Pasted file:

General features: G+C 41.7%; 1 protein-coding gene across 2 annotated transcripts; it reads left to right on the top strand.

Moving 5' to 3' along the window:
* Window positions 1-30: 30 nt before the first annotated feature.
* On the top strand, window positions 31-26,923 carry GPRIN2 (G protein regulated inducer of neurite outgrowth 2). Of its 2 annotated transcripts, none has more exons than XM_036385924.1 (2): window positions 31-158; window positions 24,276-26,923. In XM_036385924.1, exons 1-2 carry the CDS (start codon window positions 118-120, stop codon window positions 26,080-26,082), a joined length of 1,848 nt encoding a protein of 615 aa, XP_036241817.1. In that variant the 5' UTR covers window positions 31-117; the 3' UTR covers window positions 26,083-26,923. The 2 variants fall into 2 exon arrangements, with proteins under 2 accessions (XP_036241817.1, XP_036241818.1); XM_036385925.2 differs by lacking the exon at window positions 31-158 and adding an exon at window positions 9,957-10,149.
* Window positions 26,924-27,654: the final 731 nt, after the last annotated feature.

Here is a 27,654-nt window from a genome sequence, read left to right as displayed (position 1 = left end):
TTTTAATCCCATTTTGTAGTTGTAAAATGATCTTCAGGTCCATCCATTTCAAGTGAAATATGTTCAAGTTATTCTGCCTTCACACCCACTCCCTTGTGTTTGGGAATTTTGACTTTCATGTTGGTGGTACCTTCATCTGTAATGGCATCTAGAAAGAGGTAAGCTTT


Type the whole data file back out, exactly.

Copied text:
General features: G+C 41.7%; 1 protein-coding gene across 2 annotated transcripts; it reads left to right on the top strand.

Moving 5' to 3' along the window:
* Window positions 1-30: 30 nt before the first annotated feature.
* On the top strand, window positions 31-26,923 carry GPRIN2 (G protein regulated inducer of neurite outgrowth 2). Of its 2 annotated transcripts, none has more exons than XM_036385924.1 (2): window positions 31-158; window positions 24,276-26,923. In XM_036385924.1, exons 1-2 carry the CDS (start codon window positions 118-120, stop codon window positions 26,080-26,082), a joined length of 1,848 nt encoding a protein of 615 aa, XP_036241817.1. In that variant the 5' UTR covers window positions 31-117; the 3' UTR covers window positions 26,083-26,923. The 2 variants fall into 2 exon arrangements, with proteins under 2 accessions (XP_036241817.1, XP_036241818.1); XM_036385925.2 differs by lacking the exon at window positions 31-158 and adding an exon at window positions 9,957-10,149.
* Window positions 26,924-27,654: the final 731 nt, after the last annotated feature.

Here is a 27,654-nt window from a genome sequence, read left to right as displayed (position 1 = left end):
TTTTAATCCCATTTTGTAGTTGTAAAATGATCTTCAGGTCCATCCATTTCAAGTGAAATATGTTCAAGTTATTCTGCCTTCACACCCACTCCCTTGTGTTTGGGAATTTTGACTTTCATGTTGGTGGTACCTTCATCTGTAATGGCATCTAGAAAGAGGTAAGCTTT